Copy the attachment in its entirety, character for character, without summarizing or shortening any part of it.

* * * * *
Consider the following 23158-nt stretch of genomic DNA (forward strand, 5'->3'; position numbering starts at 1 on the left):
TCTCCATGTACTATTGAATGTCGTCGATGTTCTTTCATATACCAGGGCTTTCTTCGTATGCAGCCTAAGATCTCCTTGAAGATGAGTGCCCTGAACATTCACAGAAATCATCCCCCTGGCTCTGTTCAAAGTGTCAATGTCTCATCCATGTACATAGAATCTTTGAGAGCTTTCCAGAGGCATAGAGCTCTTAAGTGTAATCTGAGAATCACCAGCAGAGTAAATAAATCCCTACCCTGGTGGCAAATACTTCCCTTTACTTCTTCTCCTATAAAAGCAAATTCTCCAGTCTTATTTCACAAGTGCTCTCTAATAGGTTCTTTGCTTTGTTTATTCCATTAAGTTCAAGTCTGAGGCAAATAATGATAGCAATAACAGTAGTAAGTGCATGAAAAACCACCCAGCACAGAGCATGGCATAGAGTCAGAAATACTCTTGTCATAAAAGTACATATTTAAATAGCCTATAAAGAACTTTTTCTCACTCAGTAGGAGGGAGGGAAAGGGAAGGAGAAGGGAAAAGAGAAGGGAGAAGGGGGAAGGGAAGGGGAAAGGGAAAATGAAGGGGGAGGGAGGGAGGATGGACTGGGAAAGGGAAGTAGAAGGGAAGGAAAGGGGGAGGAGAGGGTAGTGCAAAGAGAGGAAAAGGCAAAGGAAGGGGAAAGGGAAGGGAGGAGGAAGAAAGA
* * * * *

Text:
Consider the following 23158-nt stretch of genomic DNA (forward strand, 5'->3'; position numbering starts at 1 on the left):
TCTCCATGTACTATTGAATGTCGTCGATGTTCTTTCATATACCAGGGCTTTCTTCGTATGCAGCCTAAGATCTCCTTGAAGATGAGTGCCCTGAACATTCACAGAAATCATCCCCCTGGCTCTGTTCAAAGTGTCAATGTCTCATCCATGTACATAGAATCTTTGAGAGCTTTCCAGAGGCATAGAGCTCTTAAGTGTAATCTGAGAATCACCAGCAGAGTAAATAAATCCCTACCCTGGTGGCAAATACTTCCCTTTACTTCTTCTCCTATAAAAGCAAATTCTCCAGTCTTATTTCACAAGTGCTCTCTAATAGGTTCTTTGCTTTGTTTATTCCATTAAGTTCAAGTCTGAGGCAAATAATGATAGCAATAACAGTAGTAAGTGCATGAAAAACCACCCAGCACAGAGCATGGCATAGAGTCAGAAATACTCTTGTCATAAAAGTACATATTTAAATAGCCTATAAAGAACTTTTTCTCACTCAGTAGGAGGGAGGGAAAGGGAAGGAGAAGGGAAAAGAGAAGGGAGAAGGGGGAAGGGAAGGGGAAAGGGAAAATGAAGGGGGAGGGAGGGAGGATGGACTGGGAAAGGGAAGTAGAAGGGAAGGAAAGGGGGAGGAGAGGGTAGTGCAAAGAGAGGAAAAGGCAAAGGAAGGGGAAAGGGAAGGGAGGAGGAAGAAAGA